Japanese particles can be fun, if by fun you mean eye gouges and hair pulls. I haven’t come across too many people that enjoy Japanese particles. Tolerate? Sure, there are a few, but most people aren’t fans, and most teachers don’t make things too easy. Yesterday I taught a couple of courses on Japanese particles over at eduFire, and did everything I could to make particles easy and understandable. I figure if someone like me, who lacks a technical understanding of all grammar (in English, especially), can understand particles, then so should everyone else. I made things easy, cut out the fat, and simplified everything as much as possible, and I think for the most part it worked for people! [Read more…]
No doubt, if you’ve taken Japanese lessons from me before, you probably have heard this “rant” before. The one about Star Wars and how it was “inspired” by a Japanese film, and Yoda (which is a Japanese name, by the way) is actually an old Samurai master who speaks with Japanese grammar. I use this as a jumping off point when teaching people about Japanese grammar, so I thought it would be fun to share it with all of you as well! [Read more…]
I got this tip from Joyce, a college professor, and expert in Godzilla studies (not even kidding). She uses this as part of a lesson on cultural insight. Sounds like a fun class. Read on!
It’s funny enough to put something into an online translator to change it to Japanese, then putting it back through the opposite way to see what it comes up with, but this is on a whole new level. This is actually a version of Rudolph the Red Nosed Reindeer made just for Japan, culture insight included. Let’s take a look: [Read more…]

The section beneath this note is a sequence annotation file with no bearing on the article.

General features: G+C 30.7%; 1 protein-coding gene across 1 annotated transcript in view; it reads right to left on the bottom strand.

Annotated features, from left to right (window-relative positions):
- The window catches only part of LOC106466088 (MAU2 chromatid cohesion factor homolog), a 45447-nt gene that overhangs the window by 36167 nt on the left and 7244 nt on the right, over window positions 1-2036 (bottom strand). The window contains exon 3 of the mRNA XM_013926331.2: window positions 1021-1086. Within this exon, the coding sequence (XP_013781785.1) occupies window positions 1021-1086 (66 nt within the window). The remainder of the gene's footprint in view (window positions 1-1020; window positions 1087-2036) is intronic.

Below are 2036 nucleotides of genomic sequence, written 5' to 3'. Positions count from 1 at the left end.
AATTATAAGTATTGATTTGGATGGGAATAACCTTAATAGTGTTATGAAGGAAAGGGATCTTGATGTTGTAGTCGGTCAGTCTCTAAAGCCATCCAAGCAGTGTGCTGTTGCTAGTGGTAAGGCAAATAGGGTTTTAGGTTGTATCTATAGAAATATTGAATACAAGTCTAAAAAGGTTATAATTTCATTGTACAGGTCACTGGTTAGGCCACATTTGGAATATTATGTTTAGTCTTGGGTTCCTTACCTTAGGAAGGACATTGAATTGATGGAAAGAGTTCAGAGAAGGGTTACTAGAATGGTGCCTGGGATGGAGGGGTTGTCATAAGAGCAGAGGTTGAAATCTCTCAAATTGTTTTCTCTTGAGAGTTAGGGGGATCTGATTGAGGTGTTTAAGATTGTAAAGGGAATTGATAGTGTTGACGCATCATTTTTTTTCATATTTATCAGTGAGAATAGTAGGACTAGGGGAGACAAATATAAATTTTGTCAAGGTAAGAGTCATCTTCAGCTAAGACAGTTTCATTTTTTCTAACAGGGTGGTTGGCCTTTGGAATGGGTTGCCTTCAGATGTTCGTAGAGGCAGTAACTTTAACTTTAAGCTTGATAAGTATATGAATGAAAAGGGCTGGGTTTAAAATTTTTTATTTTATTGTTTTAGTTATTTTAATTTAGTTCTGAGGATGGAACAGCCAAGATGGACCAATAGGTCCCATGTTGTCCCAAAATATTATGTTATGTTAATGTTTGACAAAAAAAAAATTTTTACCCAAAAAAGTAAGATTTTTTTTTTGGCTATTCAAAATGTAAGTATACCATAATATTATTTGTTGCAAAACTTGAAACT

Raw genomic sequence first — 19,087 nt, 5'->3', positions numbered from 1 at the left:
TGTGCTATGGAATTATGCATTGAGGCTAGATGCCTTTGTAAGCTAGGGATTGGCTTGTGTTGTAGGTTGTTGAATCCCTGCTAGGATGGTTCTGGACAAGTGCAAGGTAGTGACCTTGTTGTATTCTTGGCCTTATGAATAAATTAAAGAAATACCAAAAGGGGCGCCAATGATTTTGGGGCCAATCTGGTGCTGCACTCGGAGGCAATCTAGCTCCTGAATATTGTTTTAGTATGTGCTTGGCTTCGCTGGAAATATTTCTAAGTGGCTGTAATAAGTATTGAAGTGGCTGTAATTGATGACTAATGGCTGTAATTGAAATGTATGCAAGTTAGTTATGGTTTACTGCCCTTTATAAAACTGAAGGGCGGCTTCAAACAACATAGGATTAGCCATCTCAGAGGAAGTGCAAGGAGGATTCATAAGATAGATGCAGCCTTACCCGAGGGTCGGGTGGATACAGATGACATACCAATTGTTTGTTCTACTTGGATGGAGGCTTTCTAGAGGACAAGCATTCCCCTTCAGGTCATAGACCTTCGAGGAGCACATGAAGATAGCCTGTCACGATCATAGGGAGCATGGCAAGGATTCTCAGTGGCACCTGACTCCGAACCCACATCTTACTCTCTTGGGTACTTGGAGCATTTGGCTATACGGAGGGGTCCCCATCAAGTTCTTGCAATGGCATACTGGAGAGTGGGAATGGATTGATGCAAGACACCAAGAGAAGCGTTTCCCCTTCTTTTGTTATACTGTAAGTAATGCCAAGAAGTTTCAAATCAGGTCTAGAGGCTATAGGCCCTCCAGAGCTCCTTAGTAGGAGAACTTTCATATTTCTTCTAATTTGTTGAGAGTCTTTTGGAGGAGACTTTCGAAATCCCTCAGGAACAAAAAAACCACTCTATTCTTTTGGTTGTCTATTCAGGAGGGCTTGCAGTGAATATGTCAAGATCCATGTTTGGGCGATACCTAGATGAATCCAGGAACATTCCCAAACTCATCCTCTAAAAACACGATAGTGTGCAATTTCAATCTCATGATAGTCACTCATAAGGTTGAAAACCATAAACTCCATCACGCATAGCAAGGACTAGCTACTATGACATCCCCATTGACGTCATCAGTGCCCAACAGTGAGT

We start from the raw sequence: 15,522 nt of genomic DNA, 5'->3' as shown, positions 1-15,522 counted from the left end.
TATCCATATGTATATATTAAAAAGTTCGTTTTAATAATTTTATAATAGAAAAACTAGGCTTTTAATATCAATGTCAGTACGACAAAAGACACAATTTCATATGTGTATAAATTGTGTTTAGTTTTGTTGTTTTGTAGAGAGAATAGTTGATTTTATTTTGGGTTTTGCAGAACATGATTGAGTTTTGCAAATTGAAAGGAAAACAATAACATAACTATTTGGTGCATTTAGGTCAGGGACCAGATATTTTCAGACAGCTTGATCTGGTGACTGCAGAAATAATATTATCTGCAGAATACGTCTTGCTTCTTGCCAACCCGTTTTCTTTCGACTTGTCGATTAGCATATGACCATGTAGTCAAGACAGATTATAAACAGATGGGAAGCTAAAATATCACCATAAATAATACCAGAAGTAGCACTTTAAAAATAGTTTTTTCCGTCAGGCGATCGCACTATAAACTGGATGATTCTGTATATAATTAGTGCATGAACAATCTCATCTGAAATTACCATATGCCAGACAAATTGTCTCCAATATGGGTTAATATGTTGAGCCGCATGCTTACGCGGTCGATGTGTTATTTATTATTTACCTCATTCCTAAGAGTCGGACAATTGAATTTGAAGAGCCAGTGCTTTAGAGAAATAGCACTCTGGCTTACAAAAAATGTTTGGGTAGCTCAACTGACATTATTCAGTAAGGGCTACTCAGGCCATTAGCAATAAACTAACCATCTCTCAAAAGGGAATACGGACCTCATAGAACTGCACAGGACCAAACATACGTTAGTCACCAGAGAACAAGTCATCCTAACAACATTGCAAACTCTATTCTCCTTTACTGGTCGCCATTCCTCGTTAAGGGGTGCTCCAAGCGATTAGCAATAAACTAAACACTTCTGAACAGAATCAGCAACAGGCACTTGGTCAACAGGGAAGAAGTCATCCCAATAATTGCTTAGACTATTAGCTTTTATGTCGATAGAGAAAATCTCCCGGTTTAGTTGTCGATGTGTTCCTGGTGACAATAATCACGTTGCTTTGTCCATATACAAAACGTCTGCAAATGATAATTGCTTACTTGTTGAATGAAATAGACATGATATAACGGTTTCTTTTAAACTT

This is just a quick post mostly referencing an article over at NihonHacks (so you can just go over there and read about it too), about a couple cool tools to add furigana over your kanji (furigana = hiragana that’s on top of kanji to show you how to pronounce it).
There are two tools – one for adding furigana to OpenOffice documents (which is really useful since you can just copy and paste a bunch of Japanese into it, and then get the furigana), and another for Firefox. [Read more…]
A few days ago I did a live e-lecture about Japanese counters (and how suicidal they can make you). To go along with the presentation, I put together an e-book for you to use as a Japanese counter resource. Let’s take a closer look at counters, and then I’ll provide the link to the e-book which goes into a lot more detail and specifics! [Read more…]
[box type=”tick”]Check out Tofugu’s new Japanese Resources Guide! It has the best Japanese resources and reviews for each! It’s also more updated and has more resources than this article![/box]
I’m really proud and excited to announce Tofugu’s first annual “Top 10 Online Resources for Learning Japanese for Free” list, which includes an e-book that’s available for download at the end of the article. There’s also video down there for all you people who don’t like reading things!
Have you ever wondered what was out there in the tubes of the interwebs in terms of improving your Japanese? Honestly, a whole lot of junk. Some of that junk is mediocre, but most of it is pretty junky. I’ve sifted through all that and came up with a list of the best Japanese resources on the web. Granted, everything is just my opinion, but I think this is a really well rounded list that should have something (hopefully a few things) for everyone! If you’ve been a reader on Tofugu for a while now, you’ve probably seen some of these. Still there’s a lot of new stuff here, so please, dive in, and tell me what you think! [Read more…]